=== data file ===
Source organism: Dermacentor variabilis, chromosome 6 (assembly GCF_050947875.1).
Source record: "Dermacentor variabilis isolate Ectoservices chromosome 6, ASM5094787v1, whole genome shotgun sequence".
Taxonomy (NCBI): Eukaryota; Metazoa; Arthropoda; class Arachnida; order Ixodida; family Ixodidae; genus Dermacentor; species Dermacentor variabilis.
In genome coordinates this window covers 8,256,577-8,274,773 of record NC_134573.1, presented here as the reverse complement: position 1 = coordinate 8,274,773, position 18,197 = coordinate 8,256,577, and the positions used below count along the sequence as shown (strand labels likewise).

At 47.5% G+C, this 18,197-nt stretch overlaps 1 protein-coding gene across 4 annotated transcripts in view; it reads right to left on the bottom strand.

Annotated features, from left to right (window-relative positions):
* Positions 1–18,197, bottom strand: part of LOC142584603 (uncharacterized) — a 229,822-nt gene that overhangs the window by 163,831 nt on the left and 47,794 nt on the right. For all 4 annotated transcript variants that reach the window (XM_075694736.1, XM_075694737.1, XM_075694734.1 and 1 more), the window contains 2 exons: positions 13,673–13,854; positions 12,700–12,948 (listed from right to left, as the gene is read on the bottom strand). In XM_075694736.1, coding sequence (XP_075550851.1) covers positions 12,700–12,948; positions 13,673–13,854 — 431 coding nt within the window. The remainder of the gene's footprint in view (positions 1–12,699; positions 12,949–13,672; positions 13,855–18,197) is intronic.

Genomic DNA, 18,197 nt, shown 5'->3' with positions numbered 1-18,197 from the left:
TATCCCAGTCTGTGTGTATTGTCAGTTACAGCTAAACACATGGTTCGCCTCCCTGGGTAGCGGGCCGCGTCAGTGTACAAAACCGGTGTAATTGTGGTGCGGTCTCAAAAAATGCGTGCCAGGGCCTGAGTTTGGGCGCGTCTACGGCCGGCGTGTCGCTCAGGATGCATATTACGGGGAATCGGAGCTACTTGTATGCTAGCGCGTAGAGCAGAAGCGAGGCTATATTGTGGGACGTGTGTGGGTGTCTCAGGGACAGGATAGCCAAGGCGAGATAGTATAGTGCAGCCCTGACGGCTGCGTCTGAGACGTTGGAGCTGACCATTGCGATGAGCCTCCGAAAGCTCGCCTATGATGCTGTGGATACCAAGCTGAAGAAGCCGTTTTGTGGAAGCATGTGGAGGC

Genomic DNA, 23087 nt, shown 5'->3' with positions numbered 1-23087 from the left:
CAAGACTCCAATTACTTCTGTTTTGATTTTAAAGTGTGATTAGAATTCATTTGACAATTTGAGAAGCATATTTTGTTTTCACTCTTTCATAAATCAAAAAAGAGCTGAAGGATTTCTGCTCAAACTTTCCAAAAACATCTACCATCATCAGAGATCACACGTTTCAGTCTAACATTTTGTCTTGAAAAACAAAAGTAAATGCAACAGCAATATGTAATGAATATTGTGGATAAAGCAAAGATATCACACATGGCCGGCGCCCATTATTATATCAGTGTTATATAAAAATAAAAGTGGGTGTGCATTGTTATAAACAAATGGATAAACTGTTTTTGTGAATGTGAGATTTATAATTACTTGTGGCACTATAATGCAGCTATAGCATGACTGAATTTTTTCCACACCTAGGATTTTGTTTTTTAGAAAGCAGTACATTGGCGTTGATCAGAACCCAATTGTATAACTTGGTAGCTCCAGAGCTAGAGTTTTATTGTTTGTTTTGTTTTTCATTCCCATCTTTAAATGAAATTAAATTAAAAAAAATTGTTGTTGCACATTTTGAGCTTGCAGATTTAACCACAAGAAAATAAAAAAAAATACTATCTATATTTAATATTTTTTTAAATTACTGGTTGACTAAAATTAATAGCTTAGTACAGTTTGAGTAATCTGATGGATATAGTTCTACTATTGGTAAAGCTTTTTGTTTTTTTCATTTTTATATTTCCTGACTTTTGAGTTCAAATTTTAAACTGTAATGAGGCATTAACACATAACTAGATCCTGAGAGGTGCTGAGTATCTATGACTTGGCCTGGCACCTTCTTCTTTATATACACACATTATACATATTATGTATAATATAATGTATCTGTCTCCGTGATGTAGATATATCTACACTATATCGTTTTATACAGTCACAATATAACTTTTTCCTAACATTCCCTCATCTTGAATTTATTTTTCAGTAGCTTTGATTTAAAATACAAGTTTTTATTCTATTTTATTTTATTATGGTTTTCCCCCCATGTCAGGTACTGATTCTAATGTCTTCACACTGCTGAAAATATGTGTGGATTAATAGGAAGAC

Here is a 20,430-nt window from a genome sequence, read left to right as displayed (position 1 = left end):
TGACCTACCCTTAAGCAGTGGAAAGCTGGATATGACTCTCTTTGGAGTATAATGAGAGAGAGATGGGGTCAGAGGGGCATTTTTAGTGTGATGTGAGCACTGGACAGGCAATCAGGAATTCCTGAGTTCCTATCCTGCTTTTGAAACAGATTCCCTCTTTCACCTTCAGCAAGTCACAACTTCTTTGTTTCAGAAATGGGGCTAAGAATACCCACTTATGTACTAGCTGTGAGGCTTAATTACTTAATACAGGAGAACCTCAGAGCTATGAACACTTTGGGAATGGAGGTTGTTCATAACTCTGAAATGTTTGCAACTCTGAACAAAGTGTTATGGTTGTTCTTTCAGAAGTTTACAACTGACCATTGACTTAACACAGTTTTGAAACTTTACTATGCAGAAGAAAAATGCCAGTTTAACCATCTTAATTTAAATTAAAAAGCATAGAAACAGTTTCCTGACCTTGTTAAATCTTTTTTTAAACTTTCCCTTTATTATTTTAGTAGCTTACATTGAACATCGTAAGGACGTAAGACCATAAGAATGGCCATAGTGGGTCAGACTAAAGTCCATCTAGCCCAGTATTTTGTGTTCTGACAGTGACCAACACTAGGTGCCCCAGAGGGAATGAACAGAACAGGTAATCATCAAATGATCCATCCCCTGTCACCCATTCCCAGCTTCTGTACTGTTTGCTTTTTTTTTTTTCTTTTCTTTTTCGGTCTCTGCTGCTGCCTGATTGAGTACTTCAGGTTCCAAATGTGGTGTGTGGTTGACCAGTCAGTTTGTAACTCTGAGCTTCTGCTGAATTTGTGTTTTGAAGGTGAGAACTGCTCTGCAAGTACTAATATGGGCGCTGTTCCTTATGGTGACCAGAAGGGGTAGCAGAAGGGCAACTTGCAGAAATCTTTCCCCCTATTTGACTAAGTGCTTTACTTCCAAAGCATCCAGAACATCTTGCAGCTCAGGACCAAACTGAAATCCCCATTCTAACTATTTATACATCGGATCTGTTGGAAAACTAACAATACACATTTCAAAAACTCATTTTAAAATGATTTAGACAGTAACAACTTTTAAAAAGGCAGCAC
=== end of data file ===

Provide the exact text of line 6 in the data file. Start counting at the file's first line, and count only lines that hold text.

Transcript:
Annotated features, from left to right (window-relative positions):